God bless.




When God gets His groove on

For someone who likes nothing better than dancing for hours as a mental reset, I cannot hold a tune in a bucket. Yet, aurally and kinesthetically, music, lyrics and rhythm all combine in such a way to inspire, settle, open and soften my often too-barricaded heart.

Like most of us, music forms a soundtrack to my memories, actions and reactions. Dancing and singing for hours to Abba as a kid. Mooning over Mark O’Toole and Bono. Sobbing into my pillow as a confused prepubescent to John Waite Missing You, wounded by my favoured boy dancing with the taller, prettier girl at the school barn dance (barn dance, seriously?!) The heart-galloping slow dance at the school disco (finally, a disco) to Frankie’s ‘The Power of Love’. 73407_1705795166174_1276861220_1922123_6042004_n

Fifteen, and spreading my wings with edgier, older, and way-more unsuitable suitors. U2 edged out by Jethro Tull, Fleetwood Mac, Springsteen’s denim derriere and Thunder Road. Leaving school, and drag-racing motorbikes to a mix of Foreigner, Def Leppard, Queensrych and Rush. 80s big hair and shoulder pads replaced with black biker jackets and torn jeans. Moving to Ireland and coming full circle to U2 again, and adding in The Band and Van The Man.

Then it all went quiet

Somehow, in my new-age, yogic befuddled wanderings, I allowed music to escape my life. The only reason I can imagine was in my misguided striving for non-attachment I secluded myself from anything that made me feel too much. Overlay a brush with depression and I’d numbed just enough to forget how important music and lyrics are to my soul.

God hadn’t. Waking me with Jennifer Warnes’ at 3am, over and over. Tugging on my heart and head so I listened. As I journeyed to faith and church, it was the lyrics in the hymns that first snuck into my heart. As my head wrestled and resisted, it was the worship words and chords that buried in and kept whispering on a relentless loop.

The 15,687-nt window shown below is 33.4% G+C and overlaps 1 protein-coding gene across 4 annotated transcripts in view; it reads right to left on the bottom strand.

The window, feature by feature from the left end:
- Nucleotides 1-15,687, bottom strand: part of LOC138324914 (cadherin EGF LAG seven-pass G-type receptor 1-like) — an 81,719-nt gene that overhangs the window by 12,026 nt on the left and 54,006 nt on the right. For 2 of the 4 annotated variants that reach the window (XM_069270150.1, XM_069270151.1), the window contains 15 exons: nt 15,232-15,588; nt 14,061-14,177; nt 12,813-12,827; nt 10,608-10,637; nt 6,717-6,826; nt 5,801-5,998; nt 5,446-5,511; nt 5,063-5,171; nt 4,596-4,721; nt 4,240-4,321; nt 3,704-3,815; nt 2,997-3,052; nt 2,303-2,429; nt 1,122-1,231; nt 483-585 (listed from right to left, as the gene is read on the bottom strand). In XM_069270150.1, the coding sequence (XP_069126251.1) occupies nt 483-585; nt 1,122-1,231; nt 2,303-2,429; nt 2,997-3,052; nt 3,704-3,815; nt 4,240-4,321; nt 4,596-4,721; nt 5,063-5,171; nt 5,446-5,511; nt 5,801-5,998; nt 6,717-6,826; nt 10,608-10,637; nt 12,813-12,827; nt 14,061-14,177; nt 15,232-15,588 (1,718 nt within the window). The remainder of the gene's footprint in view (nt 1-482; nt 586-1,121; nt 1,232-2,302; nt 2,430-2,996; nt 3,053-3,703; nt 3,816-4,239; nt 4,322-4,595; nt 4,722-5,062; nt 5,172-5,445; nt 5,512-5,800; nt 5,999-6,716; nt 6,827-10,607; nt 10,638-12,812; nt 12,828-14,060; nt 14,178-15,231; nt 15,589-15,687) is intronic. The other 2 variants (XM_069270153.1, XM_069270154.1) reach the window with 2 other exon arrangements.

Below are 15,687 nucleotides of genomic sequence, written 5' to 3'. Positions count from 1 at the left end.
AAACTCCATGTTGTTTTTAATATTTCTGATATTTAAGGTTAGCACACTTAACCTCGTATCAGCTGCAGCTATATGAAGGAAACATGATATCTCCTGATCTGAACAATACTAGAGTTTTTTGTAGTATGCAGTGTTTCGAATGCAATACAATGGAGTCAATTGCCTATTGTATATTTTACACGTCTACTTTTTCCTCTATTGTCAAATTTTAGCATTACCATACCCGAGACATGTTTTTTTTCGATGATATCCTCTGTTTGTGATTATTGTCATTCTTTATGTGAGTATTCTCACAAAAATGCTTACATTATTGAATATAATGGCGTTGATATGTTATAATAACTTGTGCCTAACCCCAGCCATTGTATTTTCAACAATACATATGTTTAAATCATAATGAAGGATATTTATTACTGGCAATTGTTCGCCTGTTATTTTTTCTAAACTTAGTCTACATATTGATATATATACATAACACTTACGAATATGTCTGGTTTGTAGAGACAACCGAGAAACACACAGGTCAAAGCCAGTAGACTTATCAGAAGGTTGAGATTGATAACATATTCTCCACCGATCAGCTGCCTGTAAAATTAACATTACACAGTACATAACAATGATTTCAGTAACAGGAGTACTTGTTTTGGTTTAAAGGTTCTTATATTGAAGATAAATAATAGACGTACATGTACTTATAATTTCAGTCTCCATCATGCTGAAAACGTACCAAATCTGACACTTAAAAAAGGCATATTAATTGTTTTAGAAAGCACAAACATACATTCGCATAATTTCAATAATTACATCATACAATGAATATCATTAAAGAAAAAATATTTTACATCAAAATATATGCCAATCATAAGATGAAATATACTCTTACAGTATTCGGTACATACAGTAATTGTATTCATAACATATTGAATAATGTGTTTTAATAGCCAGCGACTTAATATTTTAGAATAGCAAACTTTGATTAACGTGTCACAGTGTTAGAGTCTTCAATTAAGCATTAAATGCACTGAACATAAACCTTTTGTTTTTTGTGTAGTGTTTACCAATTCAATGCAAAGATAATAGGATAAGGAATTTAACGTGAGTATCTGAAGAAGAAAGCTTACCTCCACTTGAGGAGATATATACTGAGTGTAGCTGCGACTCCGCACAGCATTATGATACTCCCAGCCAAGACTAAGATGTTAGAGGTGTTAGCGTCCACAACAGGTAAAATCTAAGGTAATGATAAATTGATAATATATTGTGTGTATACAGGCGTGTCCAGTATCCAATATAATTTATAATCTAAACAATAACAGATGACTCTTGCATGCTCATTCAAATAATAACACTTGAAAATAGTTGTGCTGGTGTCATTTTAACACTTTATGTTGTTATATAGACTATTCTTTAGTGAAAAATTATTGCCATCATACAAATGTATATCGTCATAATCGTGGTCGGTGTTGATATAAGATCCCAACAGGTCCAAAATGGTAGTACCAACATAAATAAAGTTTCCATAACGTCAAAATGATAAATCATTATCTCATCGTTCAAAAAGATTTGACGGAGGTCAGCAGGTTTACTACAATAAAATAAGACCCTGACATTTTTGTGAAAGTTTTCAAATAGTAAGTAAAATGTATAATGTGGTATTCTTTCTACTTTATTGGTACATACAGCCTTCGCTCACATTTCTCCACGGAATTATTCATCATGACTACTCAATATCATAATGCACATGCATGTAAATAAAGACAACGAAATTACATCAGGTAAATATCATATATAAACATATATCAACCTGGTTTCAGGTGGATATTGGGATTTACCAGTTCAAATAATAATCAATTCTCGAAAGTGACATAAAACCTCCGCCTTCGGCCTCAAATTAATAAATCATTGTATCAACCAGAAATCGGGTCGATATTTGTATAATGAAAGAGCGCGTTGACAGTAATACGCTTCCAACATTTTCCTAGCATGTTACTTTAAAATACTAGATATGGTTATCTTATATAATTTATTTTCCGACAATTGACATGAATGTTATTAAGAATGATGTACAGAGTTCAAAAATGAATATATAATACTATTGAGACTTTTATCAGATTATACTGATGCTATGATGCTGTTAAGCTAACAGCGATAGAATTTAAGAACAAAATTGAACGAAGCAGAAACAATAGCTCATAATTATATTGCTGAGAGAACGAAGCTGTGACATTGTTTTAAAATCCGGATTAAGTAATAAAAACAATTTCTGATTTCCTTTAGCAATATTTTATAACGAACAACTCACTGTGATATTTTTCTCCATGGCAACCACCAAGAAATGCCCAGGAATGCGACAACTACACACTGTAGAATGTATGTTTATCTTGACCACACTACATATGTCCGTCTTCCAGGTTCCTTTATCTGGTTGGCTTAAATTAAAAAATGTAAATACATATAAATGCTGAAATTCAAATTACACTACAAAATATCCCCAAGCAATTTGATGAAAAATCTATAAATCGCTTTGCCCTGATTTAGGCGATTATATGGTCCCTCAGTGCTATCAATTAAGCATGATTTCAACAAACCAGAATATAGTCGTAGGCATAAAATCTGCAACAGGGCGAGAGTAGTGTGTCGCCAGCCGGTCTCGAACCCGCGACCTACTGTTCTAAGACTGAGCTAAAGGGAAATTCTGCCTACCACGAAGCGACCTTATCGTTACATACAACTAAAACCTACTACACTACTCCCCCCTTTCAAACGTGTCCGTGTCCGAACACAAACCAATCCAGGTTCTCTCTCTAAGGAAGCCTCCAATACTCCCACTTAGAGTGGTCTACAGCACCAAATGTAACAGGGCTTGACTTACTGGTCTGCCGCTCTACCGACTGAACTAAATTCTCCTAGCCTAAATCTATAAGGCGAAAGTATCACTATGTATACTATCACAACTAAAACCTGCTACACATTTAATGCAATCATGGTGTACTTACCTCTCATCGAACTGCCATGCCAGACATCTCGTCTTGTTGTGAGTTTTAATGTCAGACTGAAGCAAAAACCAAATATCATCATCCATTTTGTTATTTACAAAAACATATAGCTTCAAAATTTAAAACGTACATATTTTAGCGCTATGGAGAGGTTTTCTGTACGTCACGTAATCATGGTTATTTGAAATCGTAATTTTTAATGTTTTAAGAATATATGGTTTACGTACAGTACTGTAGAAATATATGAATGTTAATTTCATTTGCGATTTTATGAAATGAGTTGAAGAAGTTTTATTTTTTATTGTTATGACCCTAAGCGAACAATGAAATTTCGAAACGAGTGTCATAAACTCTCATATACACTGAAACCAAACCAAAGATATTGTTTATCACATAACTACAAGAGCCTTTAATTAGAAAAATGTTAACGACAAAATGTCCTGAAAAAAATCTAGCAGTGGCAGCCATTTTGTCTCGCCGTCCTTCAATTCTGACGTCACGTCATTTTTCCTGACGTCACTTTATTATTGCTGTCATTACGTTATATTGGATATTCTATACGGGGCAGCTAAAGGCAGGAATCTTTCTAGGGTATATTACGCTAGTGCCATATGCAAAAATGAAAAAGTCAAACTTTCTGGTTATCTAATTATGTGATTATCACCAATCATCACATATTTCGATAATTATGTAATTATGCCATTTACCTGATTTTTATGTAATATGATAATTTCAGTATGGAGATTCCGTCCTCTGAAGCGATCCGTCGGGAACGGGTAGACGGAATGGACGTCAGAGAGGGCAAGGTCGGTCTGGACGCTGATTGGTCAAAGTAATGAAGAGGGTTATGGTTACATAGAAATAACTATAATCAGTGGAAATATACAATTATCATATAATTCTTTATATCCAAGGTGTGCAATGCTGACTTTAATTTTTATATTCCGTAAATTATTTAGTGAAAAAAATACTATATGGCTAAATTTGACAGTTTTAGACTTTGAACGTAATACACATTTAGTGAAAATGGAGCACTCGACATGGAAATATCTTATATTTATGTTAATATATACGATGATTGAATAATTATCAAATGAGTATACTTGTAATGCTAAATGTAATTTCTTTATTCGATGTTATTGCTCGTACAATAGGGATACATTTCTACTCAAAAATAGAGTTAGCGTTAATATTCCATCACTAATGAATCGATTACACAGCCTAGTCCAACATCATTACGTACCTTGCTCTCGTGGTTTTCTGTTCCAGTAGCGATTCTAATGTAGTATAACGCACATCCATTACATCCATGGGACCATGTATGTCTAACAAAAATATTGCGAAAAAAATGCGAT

Another soundtrack to life began unfolding. Every moment He calls me for growth, there seems to be a new song, a new lyric. I have learnt to listen.

“Darling, don’t be afraid…I have loved you for a thousand years, I will love you for a thousand more” shoved into my head relentlessly in the weeks after my Mum died. At the time, still new age and seeking, I put it down to a lovely sign of comfort from her and ‘the beyond’. Now, looking back, God was using grief and suffering as a megaphone. I just hadn’t quite accepted the frequency.

“Won’t you let me hold you, I just want to hold you, like Bernadette would do” waking me at 3am over and over during that life-altering Easter weekend.

During the Christianity Explored course, Good Charlotte’s Right Where I Belong suddenly resonated, even though I had listened to the Cardiology album for years without noticing the song.

Standing in church and the lyric ‘my Jesus’ in Man of Sorrows having such personal impact that I couldn’t sing for the tears that clogged my throat.

Even the timing of U2’s newest album made me smile. The band that had formed the soundtrack to much of my teenage rebellion appeared free in my iTunes and sang A Song For Someone to my cautious Christian heart.

Before Christmas, weakened at a cross-roads of marital pain and relationship growth, turning on the car radio to Josh Groban’s You Raise Me Up and understanding the strength that truly backed me.

More recently, as I stepped carefully to forge a new path that blended work, life and faith, praying His will not mine, I would hear and see the lyrics of Oceans (Where Feet My Fail) almost everywhere. Shoved into my head to wake me at 3am (oh, there You go again), on Facebook banners until, finally, I downloaded the song as a reminder.

The hymns and lyrics of worship, the drumbeats that ask my heart to respond and my body to move, all point me to the personalised relationship that God seeks.

We all have our divine ‘love language’, I believe. Our own brand of ‘you-ness’ that God fingerprints as He knits us together, singing over us. Our own unique way of ‘getting’ Him.

Fearfully and wonderfully made, perhaps it lies dormant until the right lyric, the right melody, the right moment stirs our hearts.